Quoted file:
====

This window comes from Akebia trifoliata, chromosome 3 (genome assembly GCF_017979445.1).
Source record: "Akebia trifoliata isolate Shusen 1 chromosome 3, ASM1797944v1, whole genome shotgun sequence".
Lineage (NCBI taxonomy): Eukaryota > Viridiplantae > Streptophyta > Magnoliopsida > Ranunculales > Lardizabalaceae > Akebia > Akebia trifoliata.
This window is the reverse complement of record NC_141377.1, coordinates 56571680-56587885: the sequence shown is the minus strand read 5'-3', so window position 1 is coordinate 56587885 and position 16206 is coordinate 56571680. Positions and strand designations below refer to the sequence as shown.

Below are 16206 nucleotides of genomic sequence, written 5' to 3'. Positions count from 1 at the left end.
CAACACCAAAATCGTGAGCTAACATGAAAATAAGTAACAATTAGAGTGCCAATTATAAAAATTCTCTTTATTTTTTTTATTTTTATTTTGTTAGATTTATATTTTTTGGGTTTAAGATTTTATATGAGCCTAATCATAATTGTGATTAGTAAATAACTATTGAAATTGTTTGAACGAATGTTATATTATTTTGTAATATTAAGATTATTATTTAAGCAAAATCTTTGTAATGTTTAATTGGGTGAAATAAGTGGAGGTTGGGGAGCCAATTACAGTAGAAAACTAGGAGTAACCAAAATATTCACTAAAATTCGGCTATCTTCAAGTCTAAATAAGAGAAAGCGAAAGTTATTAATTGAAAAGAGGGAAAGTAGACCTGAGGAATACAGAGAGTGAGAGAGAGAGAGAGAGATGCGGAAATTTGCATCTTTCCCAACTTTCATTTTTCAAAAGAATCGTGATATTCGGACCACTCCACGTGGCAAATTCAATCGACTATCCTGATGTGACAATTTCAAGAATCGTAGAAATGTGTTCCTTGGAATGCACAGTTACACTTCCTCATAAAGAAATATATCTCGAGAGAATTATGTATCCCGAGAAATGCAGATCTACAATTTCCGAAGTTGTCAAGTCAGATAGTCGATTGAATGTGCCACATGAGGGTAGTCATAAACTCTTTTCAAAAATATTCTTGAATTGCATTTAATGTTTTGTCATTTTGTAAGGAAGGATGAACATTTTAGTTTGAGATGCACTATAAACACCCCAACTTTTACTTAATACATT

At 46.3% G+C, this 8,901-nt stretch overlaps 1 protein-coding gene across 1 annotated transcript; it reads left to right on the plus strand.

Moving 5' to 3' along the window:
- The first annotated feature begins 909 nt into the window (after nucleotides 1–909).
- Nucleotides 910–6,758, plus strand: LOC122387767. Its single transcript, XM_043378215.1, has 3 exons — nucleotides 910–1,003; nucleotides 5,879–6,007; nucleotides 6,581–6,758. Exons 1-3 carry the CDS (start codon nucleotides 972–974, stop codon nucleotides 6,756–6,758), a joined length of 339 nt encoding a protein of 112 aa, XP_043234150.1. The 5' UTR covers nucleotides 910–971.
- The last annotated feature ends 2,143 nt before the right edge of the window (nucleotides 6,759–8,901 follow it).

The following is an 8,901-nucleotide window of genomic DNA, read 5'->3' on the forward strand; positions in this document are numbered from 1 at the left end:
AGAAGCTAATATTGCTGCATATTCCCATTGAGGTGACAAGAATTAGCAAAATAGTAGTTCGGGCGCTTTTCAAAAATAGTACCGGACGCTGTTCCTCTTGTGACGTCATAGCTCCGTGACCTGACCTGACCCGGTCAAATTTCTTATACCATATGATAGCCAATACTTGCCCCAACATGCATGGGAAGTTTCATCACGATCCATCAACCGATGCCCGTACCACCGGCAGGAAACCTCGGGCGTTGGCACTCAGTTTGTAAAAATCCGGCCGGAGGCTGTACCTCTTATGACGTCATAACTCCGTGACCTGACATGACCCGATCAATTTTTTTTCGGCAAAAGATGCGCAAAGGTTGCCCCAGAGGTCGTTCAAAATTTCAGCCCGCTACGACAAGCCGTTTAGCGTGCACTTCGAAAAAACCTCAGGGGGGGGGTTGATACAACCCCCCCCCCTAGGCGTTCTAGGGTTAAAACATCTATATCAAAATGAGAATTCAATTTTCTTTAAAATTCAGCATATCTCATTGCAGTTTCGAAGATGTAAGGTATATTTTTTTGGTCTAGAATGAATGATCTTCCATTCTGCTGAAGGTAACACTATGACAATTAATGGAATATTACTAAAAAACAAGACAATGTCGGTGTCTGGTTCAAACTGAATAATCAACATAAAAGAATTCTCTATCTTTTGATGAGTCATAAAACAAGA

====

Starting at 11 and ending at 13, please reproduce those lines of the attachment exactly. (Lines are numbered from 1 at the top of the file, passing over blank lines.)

- The last annotated feature ends 2,143 nt before the right edge of the window (nucleotides 6,759–8,901 follow it).

The following is an 8,901-nucleotide window of genomic DNA, read 5'->3' on the forward strand; positions in this document are numbered from 1 at the left end:
AGAAGCTAATATTGCTGCATATTCCCATTGAGGTGACAAGAATTAGCAAAATAGTAGTTCGGGCGCTTTTCAAAAATAGTACCGGACGCTGTTCCTCTTGTGACGTCATAGCTCCGTGACCTGACCTGACCCGGTCAAATTTCTTATACCATATGATAGCCAATACTTGCCCCAACATGCATGGGAAGTTTCATCACGATCCATCAACCGATGCCCGTACCACCGGCAGGAAACCTCGGGCGTTGGCACTCAGTTTGTAAAAATCCGGCCGGAGGCTGTACCTCTTATGACGTCATAACTCCGTGACCTGACATGACCCGATCAATTTTTTTTCGGCAAAAGATGCGCAAAGGTTGCCCCAGAGGTCGTTCAAAATTTCAGCCCGCTACGACAAGCCGTTTAGCGTGCACTTCGAAAAAACCTCAGGGGGGGGGTTGATACAACCCCCCCCCCTAGGCGTTCTAGGGTTAAAACATCTATATCAAAATGAGAATTCAATTTTCTTTAAAATTCAGCATATCTCATTGCAGTTTCGAAGATGTAAGGTATATTTTTTTGGTCTAGAATGAATGATCTTCCATTCTGCTGAAGGTAACACTATGACAATTAATGGAATATTACTAAAAAACAAGACAATGTCGGTGTCTGGTTCAAACTGAATAATCAACATAAAAGAATTCTCTATCTTTTGATGAGTCATAAAACAAGA